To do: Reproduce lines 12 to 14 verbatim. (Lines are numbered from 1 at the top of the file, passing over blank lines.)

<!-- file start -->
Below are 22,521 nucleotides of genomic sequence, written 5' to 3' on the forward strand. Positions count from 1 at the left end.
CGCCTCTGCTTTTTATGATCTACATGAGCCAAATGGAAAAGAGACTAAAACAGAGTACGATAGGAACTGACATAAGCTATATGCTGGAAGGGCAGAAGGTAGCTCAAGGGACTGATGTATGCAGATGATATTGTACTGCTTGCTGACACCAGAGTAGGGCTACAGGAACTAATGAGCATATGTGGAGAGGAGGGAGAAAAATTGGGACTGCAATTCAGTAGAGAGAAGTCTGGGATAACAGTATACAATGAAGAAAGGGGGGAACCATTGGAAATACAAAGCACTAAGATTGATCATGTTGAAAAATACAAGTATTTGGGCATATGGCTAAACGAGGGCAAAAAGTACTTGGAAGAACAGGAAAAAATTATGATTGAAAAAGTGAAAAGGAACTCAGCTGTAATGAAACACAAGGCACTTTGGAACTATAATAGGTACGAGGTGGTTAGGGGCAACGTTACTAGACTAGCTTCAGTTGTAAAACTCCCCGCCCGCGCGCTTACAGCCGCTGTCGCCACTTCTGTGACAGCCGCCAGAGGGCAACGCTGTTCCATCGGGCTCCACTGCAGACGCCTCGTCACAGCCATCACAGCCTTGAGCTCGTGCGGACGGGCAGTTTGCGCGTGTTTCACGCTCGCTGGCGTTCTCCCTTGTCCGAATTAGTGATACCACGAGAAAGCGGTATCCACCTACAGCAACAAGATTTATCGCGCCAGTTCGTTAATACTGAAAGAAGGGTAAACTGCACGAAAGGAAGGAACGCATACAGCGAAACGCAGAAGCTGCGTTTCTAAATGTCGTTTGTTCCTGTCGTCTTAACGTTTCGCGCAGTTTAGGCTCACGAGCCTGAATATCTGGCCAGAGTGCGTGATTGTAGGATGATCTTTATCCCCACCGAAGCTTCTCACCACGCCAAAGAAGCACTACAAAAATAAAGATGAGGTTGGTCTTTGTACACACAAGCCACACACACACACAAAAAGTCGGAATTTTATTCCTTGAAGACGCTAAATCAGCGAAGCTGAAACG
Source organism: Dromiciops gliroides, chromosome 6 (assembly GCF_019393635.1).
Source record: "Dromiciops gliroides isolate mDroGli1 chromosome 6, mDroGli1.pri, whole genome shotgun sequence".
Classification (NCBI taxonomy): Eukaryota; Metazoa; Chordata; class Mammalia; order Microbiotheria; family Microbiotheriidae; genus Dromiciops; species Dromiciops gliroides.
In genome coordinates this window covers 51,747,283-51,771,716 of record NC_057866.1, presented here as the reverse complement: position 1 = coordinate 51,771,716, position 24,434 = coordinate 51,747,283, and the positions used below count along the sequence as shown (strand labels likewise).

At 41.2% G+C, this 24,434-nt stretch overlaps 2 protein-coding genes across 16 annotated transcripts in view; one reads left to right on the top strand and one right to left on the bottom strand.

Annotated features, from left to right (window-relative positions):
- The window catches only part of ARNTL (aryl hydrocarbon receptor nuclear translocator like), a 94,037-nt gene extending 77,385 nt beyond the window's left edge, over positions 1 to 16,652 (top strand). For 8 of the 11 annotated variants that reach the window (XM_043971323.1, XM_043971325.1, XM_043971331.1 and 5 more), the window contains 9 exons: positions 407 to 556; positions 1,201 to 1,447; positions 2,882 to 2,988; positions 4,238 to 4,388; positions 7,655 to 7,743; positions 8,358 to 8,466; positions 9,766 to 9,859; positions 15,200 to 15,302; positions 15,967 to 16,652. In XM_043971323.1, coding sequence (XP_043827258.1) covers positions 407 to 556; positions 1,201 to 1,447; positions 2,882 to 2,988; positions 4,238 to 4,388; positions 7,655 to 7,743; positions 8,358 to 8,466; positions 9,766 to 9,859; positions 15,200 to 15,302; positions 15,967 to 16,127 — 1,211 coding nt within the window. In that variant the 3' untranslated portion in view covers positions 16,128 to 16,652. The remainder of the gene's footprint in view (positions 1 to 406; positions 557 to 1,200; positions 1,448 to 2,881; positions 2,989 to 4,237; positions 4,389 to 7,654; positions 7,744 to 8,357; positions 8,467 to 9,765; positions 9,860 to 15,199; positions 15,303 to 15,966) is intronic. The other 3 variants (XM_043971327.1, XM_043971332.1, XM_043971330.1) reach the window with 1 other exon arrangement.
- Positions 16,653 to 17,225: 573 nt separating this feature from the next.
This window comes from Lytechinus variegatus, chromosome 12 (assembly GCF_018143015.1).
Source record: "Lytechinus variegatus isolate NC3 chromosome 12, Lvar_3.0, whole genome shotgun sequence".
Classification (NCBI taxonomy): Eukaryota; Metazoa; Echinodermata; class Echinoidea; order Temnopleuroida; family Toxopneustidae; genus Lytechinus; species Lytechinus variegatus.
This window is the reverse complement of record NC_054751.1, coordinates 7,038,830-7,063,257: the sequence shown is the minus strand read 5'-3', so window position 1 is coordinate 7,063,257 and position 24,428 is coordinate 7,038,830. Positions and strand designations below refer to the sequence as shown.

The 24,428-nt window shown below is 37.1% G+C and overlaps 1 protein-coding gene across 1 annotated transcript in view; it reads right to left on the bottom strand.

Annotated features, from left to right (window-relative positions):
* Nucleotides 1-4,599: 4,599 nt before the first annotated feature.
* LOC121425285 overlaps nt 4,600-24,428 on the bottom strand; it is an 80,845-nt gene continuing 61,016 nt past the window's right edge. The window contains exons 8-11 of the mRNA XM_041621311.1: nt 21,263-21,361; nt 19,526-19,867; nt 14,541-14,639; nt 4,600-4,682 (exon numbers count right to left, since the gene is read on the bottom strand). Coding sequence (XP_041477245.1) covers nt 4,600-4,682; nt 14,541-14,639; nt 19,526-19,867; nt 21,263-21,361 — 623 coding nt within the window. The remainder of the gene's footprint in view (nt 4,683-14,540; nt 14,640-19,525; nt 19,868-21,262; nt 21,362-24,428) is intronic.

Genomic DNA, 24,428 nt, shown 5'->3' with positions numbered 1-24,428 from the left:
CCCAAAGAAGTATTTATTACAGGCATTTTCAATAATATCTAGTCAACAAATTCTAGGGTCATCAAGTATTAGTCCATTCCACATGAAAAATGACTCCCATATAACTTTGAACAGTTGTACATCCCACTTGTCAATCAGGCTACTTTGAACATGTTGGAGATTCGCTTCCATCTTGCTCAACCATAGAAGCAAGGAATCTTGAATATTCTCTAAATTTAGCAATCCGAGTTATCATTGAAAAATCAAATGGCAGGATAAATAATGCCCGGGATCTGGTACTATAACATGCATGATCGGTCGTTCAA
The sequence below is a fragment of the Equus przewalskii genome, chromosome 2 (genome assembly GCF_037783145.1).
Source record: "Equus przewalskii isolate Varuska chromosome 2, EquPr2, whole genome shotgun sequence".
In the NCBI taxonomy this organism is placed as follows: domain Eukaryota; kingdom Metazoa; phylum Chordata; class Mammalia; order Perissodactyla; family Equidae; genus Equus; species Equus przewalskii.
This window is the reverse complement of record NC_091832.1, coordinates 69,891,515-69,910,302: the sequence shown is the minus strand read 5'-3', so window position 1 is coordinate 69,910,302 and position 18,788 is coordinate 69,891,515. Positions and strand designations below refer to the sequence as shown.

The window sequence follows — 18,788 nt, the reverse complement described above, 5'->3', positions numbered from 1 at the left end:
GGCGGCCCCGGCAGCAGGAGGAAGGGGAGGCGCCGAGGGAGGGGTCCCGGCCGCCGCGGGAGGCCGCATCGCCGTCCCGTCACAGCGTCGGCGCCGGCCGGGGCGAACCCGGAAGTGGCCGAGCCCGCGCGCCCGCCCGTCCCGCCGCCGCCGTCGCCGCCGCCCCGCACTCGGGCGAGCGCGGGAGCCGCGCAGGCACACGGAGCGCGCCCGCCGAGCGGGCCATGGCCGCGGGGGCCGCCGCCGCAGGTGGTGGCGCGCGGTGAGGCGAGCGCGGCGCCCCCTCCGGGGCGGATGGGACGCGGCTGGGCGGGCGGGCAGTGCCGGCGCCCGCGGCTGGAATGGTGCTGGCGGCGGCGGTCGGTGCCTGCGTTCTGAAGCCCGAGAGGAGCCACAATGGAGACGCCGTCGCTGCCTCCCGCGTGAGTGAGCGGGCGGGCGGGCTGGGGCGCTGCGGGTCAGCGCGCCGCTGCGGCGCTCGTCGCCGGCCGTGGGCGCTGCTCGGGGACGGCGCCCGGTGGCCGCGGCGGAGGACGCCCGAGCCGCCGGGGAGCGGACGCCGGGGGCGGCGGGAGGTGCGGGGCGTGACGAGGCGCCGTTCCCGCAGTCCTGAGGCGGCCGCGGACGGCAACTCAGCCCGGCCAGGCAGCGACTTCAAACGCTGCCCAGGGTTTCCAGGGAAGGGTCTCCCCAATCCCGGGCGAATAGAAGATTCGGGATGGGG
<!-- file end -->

Source record: "Lytechinus variegatus isolate NC3 chromosome 12, Lvar_3.0, whole genome shotgun sequence".
Classification (NCBI taxonomy): Eukaryota; Metazoa; Echinodermata; class Echinoidea; order Temnopleuroida; family Toxopneustidae; genus Lytechinus; species Lytechinus variegatus.
This window is the reverse complement of record NC_054751.1, coordinates 7,038,830-7,063,257: the sequence shown is the minus strand read 5'-3', so window position 1 is coordinate 7,063,257 and position 24,428 is coordinate 7,038,830. Positions and strand designations below refer to the sequence as shown.